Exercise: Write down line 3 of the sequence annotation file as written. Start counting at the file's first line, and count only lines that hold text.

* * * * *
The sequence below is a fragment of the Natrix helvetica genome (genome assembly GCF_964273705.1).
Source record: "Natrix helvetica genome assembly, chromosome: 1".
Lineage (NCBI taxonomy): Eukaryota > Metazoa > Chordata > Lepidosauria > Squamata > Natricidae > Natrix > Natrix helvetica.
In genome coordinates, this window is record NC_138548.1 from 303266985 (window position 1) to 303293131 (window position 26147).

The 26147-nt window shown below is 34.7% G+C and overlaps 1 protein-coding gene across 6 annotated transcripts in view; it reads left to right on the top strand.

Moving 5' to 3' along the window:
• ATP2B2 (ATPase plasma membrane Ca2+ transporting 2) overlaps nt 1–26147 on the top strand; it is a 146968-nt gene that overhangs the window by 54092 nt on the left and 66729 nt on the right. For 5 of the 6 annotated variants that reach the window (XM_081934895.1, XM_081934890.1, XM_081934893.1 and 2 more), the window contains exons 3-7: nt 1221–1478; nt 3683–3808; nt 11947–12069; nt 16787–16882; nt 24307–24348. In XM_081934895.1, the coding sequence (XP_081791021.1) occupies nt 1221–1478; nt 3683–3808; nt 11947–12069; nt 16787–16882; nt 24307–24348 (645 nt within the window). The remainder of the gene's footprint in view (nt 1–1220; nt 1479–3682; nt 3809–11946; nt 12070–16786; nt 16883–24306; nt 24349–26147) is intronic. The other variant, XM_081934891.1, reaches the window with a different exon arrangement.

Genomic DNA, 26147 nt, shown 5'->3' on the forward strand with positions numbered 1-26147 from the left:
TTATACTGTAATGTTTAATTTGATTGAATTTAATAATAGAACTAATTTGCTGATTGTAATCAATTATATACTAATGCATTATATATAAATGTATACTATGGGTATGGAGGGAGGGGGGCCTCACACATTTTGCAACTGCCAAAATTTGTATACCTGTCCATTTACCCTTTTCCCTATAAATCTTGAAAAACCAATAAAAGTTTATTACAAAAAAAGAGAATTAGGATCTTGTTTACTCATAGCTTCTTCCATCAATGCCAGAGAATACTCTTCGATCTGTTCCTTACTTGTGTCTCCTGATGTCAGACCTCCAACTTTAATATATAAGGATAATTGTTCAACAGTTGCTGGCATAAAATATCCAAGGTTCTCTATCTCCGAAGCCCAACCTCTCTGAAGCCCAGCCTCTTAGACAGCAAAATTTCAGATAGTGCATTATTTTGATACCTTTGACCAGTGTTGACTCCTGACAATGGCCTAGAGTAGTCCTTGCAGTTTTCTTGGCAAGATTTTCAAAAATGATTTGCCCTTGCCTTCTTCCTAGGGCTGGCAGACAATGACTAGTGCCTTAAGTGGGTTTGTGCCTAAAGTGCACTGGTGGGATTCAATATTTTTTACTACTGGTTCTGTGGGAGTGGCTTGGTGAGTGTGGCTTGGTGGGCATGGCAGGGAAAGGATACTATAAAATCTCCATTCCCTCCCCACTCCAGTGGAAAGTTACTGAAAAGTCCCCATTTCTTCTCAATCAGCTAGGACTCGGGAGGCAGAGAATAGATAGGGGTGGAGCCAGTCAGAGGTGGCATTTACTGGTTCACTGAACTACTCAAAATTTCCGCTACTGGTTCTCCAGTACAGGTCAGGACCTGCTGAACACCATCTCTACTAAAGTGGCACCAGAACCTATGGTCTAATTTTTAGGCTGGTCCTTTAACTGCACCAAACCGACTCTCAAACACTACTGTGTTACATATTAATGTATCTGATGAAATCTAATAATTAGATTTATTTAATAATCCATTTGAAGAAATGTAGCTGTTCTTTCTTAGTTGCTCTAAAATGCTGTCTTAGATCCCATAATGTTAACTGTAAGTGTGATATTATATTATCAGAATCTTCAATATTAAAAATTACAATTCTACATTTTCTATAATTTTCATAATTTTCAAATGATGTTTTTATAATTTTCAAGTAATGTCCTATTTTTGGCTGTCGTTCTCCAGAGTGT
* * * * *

Lineage (NCBI taxonomy): Eukaryota > Metazoa > Chordata > Lepidosauria > Squamata > Natricidae > Natrix > Natrix helvetica.